This organization directly impacts performance. The "Prod" situations have resources in advance, which allows the system to respond directly, with good velocity, and to adapt to peak loads during the day. The "Off-prod" situations, on the other hand, are less reactive, especially if no pods are available at the time of the request. If the artificial intelligence has not been solicited for a while, it has a provisioning time of about 1 minute. A recurrent delay that occurs every morning that is encountered by configurators. Finally, at Golem.ai, we reproduce the mode of operation of the so-called serverless cloud offers for our AI, so we inherit its main constraint commonly called the cold start. 

Some configurators do not use this tagging system correctly to benefit from the scale down to 0, or they have noticed that the "Prod" tag is more reactive and they use it more regularly. That's why we have sensitized all configurators to use the "Prod" tag wisely, and they now know the cold start constraint and easily accept the slowness of ~1min on the first execution in the morning.

The cumulative gain on the two actions performed almost at the same time (axis 3 and 4 combined) allowed us to go from ~27 machines in full-time equivalent in August to ~17 machines in full-time equivalent in November. This represents a gain of a little more than 35% compared to August.

#5 Total shutdown of development platforms at night

Some of our platforms are dedicated to development or continuous integration. 

These platforms are only solicited during business hours. Here, better than optimizing scaling, we can imagine an improvement axis to be able to turn off or even completely remove these environments. 

It is an obvious solution but we now turn off some inactive platforms to match our work schedule during business hours and days.

Today, some essential elements of these platforms are not yet deployed via infrastructure as code, which means that reinstating these platforms in the morning requires some manual actions that we do not want to perform on a daily basis. It is therefore complicated for us at the moment to take advantage of this lever.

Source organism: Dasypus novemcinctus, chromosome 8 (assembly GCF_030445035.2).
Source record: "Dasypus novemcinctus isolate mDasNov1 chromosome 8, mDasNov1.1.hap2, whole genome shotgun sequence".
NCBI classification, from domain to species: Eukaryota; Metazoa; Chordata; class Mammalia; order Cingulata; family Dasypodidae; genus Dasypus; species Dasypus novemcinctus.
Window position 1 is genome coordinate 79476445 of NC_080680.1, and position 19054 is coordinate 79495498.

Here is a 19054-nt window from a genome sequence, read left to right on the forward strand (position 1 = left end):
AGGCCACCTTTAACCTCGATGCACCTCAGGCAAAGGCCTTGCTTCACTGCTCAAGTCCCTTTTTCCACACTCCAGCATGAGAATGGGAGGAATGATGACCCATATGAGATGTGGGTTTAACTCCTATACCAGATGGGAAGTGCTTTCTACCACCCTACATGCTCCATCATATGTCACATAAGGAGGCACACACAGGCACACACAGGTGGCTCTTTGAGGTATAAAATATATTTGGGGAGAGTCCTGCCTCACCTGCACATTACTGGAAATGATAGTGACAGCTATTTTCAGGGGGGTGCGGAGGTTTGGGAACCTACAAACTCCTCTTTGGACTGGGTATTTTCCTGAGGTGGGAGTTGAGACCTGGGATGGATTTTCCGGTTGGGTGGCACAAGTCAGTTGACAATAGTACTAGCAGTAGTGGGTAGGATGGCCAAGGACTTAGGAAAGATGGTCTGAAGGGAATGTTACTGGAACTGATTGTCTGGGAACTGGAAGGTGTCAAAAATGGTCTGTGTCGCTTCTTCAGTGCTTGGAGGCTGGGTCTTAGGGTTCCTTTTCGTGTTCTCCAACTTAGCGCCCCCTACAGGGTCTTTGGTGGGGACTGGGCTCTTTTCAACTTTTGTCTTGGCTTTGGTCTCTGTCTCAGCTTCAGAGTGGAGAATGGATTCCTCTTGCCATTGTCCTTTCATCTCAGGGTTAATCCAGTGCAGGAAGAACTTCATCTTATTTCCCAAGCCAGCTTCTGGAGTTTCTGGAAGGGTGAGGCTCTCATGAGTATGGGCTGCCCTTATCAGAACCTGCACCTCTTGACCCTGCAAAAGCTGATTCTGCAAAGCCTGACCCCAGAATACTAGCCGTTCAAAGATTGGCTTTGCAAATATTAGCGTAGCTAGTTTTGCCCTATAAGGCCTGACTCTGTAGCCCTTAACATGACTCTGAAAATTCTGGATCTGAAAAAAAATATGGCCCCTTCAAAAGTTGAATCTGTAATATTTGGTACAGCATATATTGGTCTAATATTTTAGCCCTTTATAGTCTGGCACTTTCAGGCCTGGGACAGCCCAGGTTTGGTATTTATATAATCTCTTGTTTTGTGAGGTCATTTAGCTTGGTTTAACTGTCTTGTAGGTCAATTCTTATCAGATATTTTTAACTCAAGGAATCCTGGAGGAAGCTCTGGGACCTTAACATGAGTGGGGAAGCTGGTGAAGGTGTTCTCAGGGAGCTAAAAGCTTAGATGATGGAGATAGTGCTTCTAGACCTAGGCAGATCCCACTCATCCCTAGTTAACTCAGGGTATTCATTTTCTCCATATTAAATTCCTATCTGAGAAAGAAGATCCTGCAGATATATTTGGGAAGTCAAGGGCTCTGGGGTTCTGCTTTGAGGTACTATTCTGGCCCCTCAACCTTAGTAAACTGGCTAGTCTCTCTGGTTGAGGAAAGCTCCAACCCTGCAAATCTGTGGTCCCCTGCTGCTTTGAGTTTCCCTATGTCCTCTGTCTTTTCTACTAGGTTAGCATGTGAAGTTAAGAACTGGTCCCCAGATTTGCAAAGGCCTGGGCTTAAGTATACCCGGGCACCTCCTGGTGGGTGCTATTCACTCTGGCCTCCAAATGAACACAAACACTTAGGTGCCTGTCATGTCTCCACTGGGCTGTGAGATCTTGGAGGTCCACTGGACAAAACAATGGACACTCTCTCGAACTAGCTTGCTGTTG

Our efforts are going in this direction to be able to activate this lever during the first half of 2023.

Key concepts: 

Kubernetes a container orchestrator. It is to contain what the hypervisor is to VMs. This system has been known since 2015 and is now widely used in production environments in all types of companies.

Container an application packaging that has the particularity of containing only one application process and the libraries necessary for its operation. Its surface of exposure to cyber vulnerabilities is therefore limited, the weight in Mo rather light, its operation is simple and its management agile. This packaging is ultimately quite frugal by nature. In the Kubernetes world, we speak more often of Pods.

Pods a grouping of 1 to several containers sharing the same network characteristics. The other components recognize it as a unique entity. To instantiate, a Pods needs resources available on the cluster.

Cluster the main orchestrator on which the application Pods come to instantiate. We speak of the kubernetes cluster because it is a cluster of Nodes. Adding a cluster allows it to be more resilient especially if Node crashes because the others will continue to function.

Nodes physical or virtual machines operated by the cluster to distribute the application pods. It is a "stock" of CPU and RAM.

Horizontal Pod AutoScaling (HPA) Pods can be multiplied to ensure service resilience or a spike in traffic. Let's say a pod can handle 3 requests per second. If the service experiences a spike in traffic at 8 requests per second, Horizontal Pod Scaling is the system that will increase the number of pods to 3 to handle the spike.

Cluster Autoscaling (CA) Where HPA scales the number of Pods, CA scales the number of Nodes. If we run out of space on the cluster to accommodate new pods, this system directly requests new nodes from Scaleway.

PUE Power Usage Effectiveness is the ratio between the total energy consumed by a Data Center and the useful energy supplied to the machines.

With a PUE of 1.15, for 1 megaWatt useful to the machines, one must provide 0.15 megaWatt for cooling and building operation.